Archives for September 2014 | Collins McNicholas

The Top 10 Tips for Writing a Great Cover Letter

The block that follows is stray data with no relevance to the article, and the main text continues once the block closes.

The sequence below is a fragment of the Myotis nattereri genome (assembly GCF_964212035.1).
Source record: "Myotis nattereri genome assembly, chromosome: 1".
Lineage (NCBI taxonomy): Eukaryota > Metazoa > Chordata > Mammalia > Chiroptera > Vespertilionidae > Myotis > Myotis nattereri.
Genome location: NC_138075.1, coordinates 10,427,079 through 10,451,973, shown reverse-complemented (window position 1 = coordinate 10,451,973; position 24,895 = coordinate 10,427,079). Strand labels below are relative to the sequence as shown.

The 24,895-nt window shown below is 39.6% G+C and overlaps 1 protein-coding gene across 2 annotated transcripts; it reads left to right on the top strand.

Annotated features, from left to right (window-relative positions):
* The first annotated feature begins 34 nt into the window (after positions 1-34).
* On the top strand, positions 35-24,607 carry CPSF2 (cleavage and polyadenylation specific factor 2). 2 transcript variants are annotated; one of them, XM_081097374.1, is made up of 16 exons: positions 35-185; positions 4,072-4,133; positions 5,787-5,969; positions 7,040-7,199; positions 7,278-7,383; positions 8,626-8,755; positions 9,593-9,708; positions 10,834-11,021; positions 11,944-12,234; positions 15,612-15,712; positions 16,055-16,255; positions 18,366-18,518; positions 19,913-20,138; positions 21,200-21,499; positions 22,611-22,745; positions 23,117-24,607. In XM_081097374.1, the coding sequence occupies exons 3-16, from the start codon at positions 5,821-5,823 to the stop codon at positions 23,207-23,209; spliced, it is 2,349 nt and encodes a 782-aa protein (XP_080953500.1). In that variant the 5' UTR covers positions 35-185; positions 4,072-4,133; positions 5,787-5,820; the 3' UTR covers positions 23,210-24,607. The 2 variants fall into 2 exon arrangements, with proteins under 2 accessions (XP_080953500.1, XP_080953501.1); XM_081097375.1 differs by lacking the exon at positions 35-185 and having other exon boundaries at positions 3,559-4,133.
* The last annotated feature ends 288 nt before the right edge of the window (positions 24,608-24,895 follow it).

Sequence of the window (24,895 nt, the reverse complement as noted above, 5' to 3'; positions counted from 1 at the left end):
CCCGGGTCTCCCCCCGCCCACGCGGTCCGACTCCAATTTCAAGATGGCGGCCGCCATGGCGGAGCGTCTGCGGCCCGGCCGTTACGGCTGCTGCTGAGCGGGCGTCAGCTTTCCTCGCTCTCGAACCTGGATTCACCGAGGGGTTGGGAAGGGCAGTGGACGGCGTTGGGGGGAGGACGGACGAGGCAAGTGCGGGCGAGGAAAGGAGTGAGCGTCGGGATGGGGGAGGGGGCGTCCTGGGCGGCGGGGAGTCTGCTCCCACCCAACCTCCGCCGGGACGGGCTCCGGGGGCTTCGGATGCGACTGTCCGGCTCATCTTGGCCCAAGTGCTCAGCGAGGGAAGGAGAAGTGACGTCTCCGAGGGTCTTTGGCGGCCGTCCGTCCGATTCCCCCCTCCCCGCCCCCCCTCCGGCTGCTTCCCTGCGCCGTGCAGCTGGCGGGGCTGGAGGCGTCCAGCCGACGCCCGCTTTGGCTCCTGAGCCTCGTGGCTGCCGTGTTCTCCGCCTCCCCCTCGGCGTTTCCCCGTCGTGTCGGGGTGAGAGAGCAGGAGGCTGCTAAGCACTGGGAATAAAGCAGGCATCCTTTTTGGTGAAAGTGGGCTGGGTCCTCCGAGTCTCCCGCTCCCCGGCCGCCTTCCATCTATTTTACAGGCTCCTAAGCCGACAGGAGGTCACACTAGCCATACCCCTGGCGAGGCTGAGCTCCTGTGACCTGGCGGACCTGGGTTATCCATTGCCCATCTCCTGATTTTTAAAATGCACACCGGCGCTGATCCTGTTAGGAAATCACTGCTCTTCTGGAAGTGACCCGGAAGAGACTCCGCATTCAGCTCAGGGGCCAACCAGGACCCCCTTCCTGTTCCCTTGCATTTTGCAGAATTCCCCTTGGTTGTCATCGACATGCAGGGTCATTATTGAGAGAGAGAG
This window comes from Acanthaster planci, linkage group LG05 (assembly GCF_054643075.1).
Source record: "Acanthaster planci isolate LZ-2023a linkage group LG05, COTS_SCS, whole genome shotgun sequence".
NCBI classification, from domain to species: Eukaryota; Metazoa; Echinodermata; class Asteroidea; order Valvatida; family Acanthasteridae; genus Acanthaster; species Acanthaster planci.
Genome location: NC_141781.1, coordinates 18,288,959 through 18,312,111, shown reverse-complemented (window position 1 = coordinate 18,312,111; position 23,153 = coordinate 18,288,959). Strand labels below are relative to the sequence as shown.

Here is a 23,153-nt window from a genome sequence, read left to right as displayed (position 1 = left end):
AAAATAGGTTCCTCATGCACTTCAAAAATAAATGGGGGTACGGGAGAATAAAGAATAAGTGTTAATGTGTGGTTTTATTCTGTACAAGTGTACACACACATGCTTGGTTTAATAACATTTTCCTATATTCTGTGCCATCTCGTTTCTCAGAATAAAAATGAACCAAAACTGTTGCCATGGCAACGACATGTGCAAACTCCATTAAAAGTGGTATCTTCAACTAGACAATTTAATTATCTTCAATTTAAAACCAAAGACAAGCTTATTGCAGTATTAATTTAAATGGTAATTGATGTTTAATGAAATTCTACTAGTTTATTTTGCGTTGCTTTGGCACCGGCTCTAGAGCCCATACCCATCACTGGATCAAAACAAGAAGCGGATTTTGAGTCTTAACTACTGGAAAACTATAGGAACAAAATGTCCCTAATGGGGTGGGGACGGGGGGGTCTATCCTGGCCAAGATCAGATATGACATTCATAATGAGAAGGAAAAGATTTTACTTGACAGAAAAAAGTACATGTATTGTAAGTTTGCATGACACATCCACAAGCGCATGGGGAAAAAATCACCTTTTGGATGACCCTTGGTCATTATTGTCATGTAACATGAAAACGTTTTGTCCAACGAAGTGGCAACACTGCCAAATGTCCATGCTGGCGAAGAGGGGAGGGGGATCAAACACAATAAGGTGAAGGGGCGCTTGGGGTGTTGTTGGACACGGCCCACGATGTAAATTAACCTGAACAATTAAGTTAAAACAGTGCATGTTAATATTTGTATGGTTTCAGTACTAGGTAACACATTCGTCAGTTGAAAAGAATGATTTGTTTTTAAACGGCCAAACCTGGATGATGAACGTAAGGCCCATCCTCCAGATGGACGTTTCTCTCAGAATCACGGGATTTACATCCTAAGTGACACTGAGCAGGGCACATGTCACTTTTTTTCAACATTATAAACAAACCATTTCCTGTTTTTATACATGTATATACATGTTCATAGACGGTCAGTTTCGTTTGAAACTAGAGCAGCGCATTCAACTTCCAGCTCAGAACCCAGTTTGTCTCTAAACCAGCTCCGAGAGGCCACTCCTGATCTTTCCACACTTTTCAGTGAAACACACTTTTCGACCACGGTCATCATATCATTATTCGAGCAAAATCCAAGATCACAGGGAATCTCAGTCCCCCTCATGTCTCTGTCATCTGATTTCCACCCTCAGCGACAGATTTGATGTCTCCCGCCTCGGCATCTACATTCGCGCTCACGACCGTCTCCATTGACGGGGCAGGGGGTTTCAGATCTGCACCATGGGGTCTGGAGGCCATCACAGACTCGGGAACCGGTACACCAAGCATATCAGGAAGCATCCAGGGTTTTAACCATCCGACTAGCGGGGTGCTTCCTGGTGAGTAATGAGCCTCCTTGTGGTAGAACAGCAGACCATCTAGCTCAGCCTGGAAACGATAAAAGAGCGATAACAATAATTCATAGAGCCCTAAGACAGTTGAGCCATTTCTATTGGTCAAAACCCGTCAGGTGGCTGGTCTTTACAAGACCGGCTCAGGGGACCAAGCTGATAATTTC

I recently gave a talk to a group of postgraduate students in IT Sligo about how to find work in today’s job market. During the course of the afternoon they asked me several questions about different aspects of applying for jobs, but the question that drew the most interest from the group was about how to write a good cover letter. A good cover letter can greatly improve your chances of landing an interview. To do this you need to show what makes you the standout candidate for the job. The cover letter is usually the first thing an employer sees when they begin reviewing candidates, so it is vital that you state your case strongly and clearly. With that in mind, here are my top 10 tips for writing a great cover letter: 1.      Start strongly A strong opening paragraph is crucial. You must clearly state who you are, why you are writing, and why you are the right person for the job. You can then expand on this in subsequent paragraphs. 2.      Highlight your most relevant skills The purpose of a cover letter is to draw the attention of the employer to the most relevant points from your CV. It is about identifying the attributes that make you the right person for the job. They should be able to recognise immediately why you are such a strong candidate. 3.      Relate your experience and skills to the job Niall Murray, GM Collins McNicholasIt is important to demonstrate how your skills and experience will be applied to the new role in the organisation. Be specific about the ways in which you can add value to the company based on the skills you possess. Match your skills to the specific tasks that the job requires. 4.      Emphasise personal characteristics Do not limit yourself by referring solely to professional accomplishments. Personal achievements or characteristics can demonstrate how much of an asset you could be to the company. Recruiters are now taking a much more holistic view of candidates to see how well they will fit in with their company. This is particularly relevant for recent graduates that have limited professional experience. 5.      Identify with the company and its culture Employers are seeking people that not only have the right skills and experience but for individuals that they believe will fit in well within the organisation. If you can show that you understand and appreciate the culture of the company it will reassure employers. Research the company, mirror some of the language they use in your application, and link it to your own accomplishments. Try to be subtle. A heavy handed approach that closely copies the language of the employer will look forced and unnatural. 6.      Provide examples of skills and accomplishments Give examples of times when you had to use your skills. If you can back up what you say with evidence of past accomplishments this will make it more impressive. It is also useful to describe the results from your actions as well. Describe what you did, what skills this demonstrated, and the consequences from your actions. 7.      Don’t rewrite your CV Avoid doing this at all costs. The cover letter is meant to highlight the most relevant points from your CV and link them to the position being applied for. It is completely unnecessary to restate your entire CV and is a waste of the employer’s time. It will not be appreciated. 8.      Be concise Keep your cover letter short. Three brief paragraphs should be ample room to get your point across. Clarity and brevity are qualities that employers appreciate. They will not want to spend several minutes reading a long winded version of your life story. 9.      Close strongly Your closing paragraph should reiterate the most valuable asset you can bring to the company, thank them for considering you for the position, and inform them of how you will follow up on the application.  10.  Proofread Minor mistakes in spelling, punctuation, or grammar, not to mention a poorly formatted cover letter, will make a negative impression. This may seem trivial but small mistakes such as these show a lack of attention to detail that employers find disconcerting; if you cannot get the small things right how can you be entrusted with more important tasks. Niall Murray, General Manager Collins McNicholas Recruitment & HR Services Group Email:...